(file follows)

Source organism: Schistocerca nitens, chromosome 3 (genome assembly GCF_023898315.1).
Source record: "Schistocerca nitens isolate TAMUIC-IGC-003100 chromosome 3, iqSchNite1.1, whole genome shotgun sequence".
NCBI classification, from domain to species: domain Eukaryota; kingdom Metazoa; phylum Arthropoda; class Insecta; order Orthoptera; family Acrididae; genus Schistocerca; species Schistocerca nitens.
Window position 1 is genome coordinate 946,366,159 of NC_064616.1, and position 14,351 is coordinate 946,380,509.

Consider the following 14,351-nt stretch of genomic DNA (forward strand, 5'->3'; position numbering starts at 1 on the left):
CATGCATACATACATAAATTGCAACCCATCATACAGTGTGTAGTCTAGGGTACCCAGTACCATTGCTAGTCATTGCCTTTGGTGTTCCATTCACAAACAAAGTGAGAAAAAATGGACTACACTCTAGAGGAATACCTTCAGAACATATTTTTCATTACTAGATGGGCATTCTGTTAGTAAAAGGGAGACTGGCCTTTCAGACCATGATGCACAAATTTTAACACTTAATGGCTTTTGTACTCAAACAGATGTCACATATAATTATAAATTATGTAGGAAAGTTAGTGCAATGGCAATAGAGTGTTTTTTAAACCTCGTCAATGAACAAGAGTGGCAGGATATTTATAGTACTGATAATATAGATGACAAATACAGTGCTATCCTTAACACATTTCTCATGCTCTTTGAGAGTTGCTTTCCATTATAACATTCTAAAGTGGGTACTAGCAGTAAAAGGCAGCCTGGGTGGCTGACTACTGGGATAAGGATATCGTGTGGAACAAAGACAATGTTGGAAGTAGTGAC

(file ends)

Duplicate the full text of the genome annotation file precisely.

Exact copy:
Source organism: Schistocerca nitens, chromosome 3 (genome assembly GCF_023898315.1).
Source record: "Schistocerca nitens isolate TAMUIC-IGC-003100 chromosome 3, iqSchNite1.1, whole genome shotgun sequence".
NCBI classification, from domain to species: domain Eukaryota; kingdom Metazoa; phylum Arthropoda; class Insecta; order Orthoptera; family Acrididae; genus Schistocerca; species Schistocerca nitens.
Window position 1 is genome coordinate 946,366,159 of NC_064616.1, and position 14,351 is coordinate 946,380,509.

Consider the following 14,351-nt stretch of genomic DNA (forward strand, 5'->3'; position numbering starts at 1 on the left):
CATGCATACATACATAAATTGCAACCCATCATACAGTGTGTAGTCTAGGGTACCCAGTACCATTGCTAGTCATTGCCTTTGGTGTTCCATTCACAAACAAAGTGAGAAAAAATGGACTACACTCTAGAGGAATACCTTCAGAACATATTTTTCATTACTAGATGGGCATTCTGTTAGTAAAAGGGAGACTGGCCTTTCAGACCATGATGCACAAATTTTAACACTTAATGGCTTTTGTACTCAAACAGATGTCACATATAATTATAAATTATGTAGGAAAGTTAGTGCAATGGCAATAGAGTGTTTTTTAAACCTCGTCAATGAACAAGAGTGGCAGGATATTTATAGTACTGATAATATAGATGACAAATACAGTGCTATCCTTAACACATTTCTCATGCTCTTTGAGAGTTGCTTTCCATTATAACATTCTAAAGTGGGTACTAGCAGTAAAAGGCAGCCTGGGTGGCTGACTACTGGGATAAGGATATCGTGTGGAACAAAGACAATGTTGGAAGTAGTGAC